Student Question

What is the three-step pattern of an O'Connor story and its representation in "Good Country People"?

Quick answer:

The three main components of an O'Connor short story are a rural Southern setting, middle-aged female protagonist, and antagonist who challenges the main character's beliefs. In "Good Country People," the setting is a tenant farm in rural Georgia. The story uses Manly Pointer, a "Bible salesman," to reveal the hypocrisies in Hulga's unconditional faith in her intellect and Mrs. Hopewell's unconditional faith in basic human goodness.

Expert Answers

An illustration of the letter 'A' in a speech bubbles

The three-step pattern describes a basic structure O'Connor often used to write her famous short stories. The structure is comprised of three basic elements: a story set in the rural South, a middle-aged female protagonist who has a very specific view of the world, and an antagonist who causes problems for the main character or forces them to confront their (usually flawed) beliefs. These three elements help O'Connor make important statements about hypocrisy in the South or tensions between pre–Civil War Southern life and twentieth-century progress.

This is the basic structure of O'Connor's popular story "Good Country People." The setting is the most obvious and straightforward. The story takes place on a tenant farm in Georgia. This particular setting establishes a framework of the hierarchies and worldviews that will be present in the story. A tenant farmer is a person who farms on land they do not own; the tenant farmer in the story is Mrs. Freeman, and she works on land that is owned by Mrs. Hopewell and her daughter Hulga. This uneven power dynamic sets the stage for the theme of moral and intellectual superiority that will become Hulga's downfall in the story. It also comments on the ways many Southerners see themselves as "freer" than they actually are. Mrs. Freeman's name is a source of irony in the story; her name is "free"man, but she is at the mercies of the landowners. Similarly, many white southerners during this time period believed they were well-off simply because they felt superior to African Americans, but they were also exploited by wealthier classes. This is just one way that O'Connor pokes holes in the false beliefs that characterized Southern identity.

The protagonist in the story is Hulga Hopewell, and her mother, Mrs. Hopewell, is her foil. Both women have very clear yet drastically different worldviews; Hulga believes that the world is inherently evil, but her mother believes it is inherently good. As their names imply, both women think that their beliefs (or hopes) about the world are enough to bring the world they envision into existence. Hulga is also different from her mother in that she considers herself to be "enlightened." She has a PhD in philosophy, and her studies have led her to believe there is no life beyond the material world, whereas other Southerners adhered to spiritual beliefs that emphasized heaven and hell. Because of her beliefs and otherwise unwomanly manner of behavior, Mrs. Hopewell is secretly ashamed of her daughter. On the other hand, Hulga believes that she has progressed past her mother's narrow, backward way of thinking and liberated herself through her education.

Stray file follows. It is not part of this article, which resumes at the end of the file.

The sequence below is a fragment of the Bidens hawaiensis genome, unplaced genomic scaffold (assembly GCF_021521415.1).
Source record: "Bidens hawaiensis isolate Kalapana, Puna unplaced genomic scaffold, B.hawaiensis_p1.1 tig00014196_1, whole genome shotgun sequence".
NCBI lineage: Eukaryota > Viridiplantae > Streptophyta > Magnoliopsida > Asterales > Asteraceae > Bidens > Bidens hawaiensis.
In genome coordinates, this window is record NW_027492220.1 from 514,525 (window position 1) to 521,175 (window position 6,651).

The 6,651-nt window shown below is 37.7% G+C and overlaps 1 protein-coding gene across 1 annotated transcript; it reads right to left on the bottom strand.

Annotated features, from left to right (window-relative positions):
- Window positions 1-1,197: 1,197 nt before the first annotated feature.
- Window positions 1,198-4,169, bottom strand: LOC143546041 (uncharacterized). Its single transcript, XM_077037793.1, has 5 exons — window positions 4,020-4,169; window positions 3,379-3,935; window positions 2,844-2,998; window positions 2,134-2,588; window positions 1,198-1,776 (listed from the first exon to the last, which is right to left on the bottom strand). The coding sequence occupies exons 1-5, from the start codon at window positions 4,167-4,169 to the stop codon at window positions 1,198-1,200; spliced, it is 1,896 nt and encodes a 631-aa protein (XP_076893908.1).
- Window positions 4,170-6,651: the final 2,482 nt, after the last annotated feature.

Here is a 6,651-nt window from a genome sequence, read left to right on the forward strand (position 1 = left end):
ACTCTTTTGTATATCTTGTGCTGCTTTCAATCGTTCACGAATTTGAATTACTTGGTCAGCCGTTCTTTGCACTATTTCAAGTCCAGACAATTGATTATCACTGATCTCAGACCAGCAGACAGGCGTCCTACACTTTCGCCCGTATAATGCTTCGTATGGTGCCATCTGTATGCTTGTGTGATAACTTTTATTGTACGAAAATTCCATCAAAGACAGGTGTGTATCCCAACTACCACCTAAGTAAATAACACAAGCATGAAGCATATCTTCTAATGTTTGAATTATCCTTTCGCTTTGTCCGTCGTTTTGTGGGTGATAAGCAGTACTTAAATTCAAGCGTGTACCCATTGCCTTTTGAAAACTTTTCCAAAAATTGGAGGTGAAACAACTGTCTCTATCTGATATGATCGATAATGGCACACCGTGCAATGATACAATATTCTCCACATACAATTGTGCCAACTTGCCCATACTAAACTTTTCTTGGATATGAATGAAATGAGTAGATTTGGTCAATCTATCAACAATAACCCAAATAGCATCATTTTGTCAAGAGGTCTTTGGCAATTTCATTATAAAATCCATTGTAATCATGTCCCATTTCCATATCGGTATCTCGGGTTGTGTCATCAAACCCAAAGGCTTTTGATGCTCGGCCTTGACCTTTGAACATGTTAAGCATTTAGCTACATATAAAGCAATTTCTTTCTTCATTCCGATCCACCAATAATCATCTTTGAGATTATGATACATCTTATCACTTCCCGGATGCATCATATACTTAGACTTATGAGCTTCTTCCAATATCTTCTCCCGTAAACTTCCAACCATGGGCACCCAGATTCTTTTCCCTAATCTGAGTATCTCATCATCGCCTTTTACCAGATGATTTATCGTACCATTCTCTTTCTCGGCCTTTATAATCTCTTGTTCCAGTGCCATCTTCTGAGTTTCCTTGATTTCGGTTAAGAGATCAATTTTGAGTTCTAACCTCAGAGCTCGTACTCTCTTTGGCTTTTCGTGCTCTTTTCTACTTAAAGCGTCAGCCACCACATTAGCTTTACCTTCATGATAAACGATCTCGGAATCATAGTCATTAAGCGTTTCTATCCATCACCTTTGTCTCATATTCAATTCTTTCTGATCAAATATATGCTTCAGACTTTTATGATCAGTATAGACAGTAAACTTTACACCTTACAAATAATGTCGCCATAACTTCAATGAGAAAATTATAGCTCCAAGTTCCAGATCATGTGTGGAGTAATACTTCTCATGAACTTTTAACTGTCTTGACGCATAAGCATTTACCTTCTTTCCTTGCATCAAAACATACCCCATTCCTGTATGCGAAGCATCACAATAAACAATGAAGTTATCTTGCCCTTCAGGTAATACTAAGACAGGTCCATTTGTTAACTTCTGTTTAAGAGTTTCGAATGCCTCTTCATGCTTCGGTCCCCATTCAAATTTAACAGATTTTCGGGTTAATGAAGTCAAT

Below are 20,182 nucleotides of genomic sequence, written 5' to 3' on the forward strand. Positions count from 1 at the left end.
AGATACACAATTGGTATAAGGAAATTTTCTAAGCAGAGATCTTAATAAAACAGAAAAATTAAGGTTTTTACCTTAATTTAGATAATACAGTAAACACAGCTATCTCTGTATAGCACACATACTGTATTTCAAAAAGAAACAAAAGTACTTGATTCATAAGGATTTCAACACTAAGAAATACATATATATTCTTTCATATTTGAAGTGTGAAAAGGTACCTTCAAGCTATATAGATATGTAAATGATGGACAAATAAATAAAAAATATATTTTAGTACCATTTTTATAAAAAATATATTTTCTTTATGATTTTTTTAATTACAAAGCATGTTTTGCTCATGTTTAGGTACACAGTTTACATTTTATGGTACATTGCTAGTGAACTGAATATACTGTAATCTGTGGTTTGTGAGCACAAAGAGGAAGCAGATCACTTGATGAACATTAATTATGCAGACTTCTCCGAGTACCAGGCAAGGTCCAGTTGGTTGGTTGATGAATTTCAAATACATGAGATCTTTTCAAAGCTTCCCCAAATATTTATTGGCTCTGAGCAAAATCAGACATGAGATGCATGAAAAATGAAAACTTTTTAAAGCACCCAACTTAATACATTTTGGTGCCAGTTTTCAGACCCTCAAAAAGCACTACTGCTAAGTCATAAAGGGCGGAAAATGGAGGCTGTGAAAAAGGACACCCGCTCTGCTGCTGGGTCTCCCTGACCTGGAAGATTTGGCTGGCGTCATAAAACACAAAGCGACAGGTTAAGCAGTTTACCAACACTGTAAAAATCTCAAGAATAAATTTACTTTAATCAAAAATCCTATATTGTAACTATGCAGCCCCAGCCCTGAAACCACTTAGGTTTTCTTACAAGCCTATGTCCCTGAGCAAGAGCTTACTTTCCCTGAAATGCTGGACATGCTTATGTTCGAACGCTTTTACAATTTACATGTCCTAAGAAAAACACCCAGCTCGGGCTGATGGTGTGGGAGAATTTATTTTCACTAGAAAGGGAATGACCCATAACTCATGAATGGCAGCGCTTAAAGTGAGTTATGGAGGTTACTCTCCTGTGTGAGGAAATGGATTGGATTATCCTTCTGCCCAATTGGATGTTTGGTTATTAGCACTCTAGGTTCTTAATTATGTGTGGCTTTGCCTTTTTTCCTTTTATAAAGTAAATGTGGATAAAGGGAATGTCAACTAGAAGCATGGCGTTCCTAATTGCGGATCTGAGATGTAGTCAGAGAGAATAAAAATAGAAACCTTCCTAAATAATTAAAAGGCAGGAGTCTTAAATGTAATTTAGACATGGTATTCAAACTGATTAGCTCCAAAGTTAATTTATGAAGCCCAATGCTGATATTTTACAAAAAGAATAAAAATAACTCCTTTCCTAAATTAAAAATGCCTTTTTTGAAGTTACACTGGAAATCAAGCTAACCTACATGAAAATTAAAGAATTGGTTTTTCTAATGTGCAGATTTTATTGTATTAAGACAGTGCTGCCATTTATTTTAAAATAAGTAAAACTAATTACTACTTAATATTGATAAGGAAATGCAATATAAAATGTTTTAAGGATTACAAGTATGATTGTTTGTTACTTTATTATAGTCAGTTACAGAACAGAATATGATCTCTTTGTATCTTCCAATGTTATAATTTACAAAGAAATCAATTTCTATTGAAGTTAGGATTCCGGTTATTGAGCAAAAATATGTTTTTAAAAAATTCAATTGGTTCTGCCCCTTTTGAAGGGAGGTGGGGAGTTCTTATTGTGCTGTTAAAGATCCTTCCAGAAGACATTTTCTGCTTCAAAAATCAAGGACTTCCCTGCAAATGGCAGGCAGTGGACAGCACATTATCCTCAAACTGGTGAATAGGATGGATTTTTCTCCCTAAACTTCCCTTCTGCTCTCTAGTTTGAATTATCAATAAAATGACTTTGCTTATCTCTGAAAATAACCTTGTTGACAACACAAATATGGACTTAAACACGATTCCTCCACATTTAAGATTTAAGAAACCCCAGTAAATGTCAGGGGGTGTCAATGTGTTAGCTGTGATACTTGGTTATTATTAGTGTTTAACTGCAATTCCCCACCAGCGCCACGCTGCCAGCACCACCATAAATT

The antagonist who comes along and challenges both of these women, especially Hulga, is Manly Pointer, a self-professed Bible salesman. To Mrs. Hopewell, Manly Pointer epitomizes her belief in "good country people," who she believes are "the salt of the earth." Pointer has a carefully crafted persona that optimistic people like Mrs. Hopewell will not question; his jovial nature and constant references to the Bible are good enough. In contrast, he is the very essence of what Hulga despises: simple, religious, and naive. Hulga sets out to seduce Manly to strip him of his purported "innocence." However, Manly has been pretending all along, so he is in fact one step ahead of Hulga. As she "seduces" him, he slowly begins to take her belongings, beginning with her glasses and ending with her wooden leg—a physical representation of disability that O'Connor once stated was a parallel to Hulga's moral/spiritual disability. Hulga is left with literally no leg to stand on, emphasizing that her belief in her own superiority was simply a "crutch" and had no basis in reality. Similarly, assuming that she finds out about Manly's actions after the story is over, Mrs. Hopewell will have to confront the reality that people are not always as good as they seem. Thus, even though Manly Pointer is not necessarily a likable or morally upright character, he is important to the story because of the ways he exposes cracks in Hulga and Mrs. Hopewell's extreme beliefs.

See eNotes Ad-Free

Start your 48-hour free trial to get access to more than 30,000 additional guides and more than 350,000 Homework Help questions answered by our experts.

Get 48 Hours Free Access
Approved by eNotes Editorial